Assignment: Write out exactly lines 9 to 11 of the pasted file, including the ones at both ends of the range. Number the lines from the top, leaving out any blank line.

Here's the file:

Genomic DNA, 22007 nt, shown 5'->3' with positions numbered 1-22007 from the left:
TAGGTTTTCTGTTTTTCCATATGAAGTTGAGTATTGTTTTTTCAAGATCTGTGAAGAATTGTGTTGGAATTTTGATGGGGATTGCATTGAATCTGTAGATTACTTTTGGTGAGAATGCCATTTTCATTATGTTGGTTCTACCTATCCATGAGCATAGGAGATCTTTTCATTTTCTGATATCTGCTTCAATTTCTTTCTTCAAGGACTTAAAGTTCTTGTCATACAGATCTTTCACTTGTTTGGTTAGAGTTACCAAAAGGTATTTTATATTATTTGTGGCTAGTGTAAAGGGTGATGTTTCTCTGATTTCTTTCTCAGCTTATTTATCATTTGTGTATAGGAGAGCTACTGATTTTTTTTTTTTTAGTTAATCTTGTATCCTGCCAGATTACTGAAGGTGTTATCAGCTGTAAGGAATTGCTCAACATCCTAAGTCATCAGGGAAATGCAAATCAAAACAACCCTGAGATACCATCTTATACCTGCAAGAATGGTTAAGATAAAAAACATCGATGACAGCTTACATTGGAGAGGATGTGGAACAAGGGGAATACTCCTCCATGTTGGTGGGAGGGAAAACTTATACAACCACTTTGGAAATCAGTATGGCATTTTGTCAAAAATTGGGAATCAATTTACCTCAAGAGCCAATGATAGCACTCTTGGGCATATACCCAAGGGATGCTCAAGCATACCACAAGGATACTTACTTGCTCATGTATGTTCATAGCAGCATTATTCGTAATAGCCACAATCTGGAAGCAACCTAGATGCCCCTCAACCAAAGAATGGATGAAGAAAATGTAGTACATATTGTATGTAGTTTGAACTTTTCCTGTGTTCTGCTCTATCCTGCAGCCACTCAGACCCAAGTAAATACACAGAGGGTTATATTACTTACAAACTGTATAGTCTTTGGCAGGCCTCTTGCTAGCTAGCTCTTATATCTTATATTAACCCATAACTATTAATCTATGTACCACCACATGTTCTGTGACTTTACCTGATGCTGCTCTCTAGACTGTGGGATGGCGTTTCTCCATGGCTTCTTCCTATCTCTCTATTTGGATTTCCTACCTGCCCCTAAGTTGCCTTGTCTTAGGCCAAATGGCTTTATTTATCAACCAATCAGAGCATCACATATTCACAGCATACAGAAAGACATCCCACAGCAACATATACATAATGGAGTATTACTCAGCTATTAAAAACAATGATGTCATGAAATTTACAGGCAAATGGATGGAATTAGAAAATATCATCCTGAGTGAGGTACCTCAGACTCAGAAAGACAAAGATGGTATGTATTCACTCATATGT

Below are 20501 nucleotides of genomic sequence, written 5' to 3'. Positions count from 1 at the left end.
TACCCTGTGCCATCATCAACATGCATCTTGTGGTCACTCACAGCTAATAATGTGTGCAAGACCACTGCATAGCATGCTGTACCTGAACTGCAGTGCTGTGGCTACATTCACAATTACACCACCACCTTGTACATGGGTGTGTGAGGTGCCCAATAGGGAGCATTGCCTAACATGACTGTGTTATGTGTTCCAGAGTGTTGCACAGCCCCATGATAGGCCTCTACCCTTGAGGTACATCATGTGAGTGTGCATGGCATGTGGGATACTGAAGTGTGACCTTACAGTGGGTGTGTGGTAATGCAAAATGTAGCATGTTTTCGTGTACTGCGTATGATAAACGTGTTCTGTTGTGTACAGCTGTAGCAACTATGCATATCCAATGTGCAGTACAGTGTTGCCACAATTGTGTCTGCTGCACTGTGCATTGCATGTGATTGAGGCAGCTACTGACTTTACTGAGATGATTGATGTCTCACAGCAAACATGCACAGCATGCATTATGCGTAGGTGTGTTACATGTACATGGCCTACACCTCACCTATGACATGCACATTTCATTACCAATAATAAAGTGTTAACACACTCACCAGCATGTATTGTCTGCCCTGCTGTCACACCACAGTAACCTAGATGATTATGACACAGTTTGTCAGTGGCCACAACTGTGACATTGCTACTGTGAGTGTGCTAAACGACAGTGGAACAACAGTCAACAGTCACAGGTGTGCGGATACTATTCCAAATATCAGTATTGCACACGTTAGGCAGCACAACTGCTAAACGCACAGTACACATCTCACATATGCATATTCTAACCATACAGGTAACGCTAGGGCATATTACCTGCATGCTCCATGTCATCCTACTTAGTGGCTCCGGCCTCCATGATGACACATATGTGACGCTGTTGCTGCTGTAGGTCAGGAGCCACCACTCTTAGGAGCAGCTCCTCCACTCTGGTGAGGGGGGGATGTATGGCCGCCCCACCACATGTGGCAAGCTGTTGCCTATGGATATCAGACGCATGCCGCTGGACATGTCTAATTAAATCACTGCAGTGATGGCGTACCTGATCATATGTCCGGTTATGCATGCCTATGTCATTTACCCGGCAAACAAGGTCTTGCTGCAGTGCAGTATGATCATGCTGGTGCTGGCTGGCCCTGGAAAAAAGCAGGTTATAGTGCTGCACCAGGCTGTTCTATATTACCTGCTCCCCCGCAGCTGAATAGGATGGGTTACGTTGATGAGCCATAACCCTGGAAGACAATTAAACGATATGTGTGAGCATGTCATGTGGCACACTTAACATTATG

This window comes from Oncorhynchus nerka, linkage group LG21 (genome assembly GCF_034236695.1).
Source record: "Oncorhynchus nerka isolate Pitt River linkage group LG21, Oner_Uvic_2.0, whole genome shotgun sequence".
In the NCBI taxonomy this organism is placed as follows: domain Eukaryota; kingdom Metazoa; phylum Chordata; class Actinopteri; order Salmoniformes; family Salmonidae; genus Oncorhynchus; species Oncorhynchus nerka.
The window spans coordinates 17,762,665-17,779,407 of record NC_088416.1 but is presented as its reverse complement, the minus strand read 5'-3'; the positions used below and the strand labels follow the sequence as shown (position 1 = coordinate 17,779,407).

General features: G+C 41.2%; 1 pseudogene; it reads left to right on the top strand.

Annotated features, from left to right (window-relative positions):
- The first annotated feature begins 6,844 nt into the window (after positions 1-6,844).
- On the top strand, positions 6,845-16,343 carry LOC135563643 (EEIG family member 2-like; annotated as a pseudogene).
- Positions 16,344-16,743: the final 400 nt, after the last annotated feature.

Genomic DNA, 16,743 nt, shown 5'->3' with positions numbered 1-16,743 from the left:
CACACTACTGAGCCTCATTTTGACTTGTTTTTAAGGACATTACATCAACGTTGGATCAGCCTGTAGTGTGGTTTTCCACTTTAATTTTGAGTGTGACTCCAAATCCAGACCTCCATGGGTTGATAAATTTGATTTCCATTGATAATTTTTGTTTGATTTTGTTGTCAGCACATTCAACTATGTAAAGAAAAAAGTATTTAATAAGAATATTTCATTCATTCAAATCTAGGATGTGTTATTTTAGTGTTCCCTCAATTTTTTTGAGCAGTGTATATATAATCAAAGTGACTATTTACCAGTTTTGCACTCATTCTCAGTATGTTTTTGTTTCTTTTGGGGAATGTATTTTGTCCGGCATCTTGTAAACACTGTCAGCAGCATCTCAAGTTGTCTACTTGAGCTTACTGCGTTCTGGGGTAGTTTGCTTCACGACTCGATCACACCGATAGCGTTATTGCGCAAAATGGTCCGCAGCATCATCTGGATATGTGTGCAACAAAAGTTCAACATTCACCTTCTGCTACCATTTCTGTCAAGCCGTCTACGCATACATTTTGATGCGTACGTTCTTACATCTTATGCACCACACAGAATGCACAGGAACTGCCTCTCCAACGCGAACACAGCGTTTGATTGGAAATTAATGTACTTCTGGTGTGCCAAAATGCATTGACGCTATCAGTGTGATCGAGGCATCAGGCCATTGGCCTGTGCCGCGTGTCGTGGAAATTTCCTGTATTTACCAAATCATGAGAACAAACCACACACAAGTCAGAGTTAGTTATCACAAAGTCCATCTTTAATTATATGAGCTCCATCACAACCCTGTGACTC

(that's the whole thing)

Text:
General features: G+C 41.2%; 1 pseudogene; it reads left to right on the top strand.

Annotated features, from left to right (window-relative positions):
- The first annotated feature begins 6,844 nt into the window (after positions 1-6,844).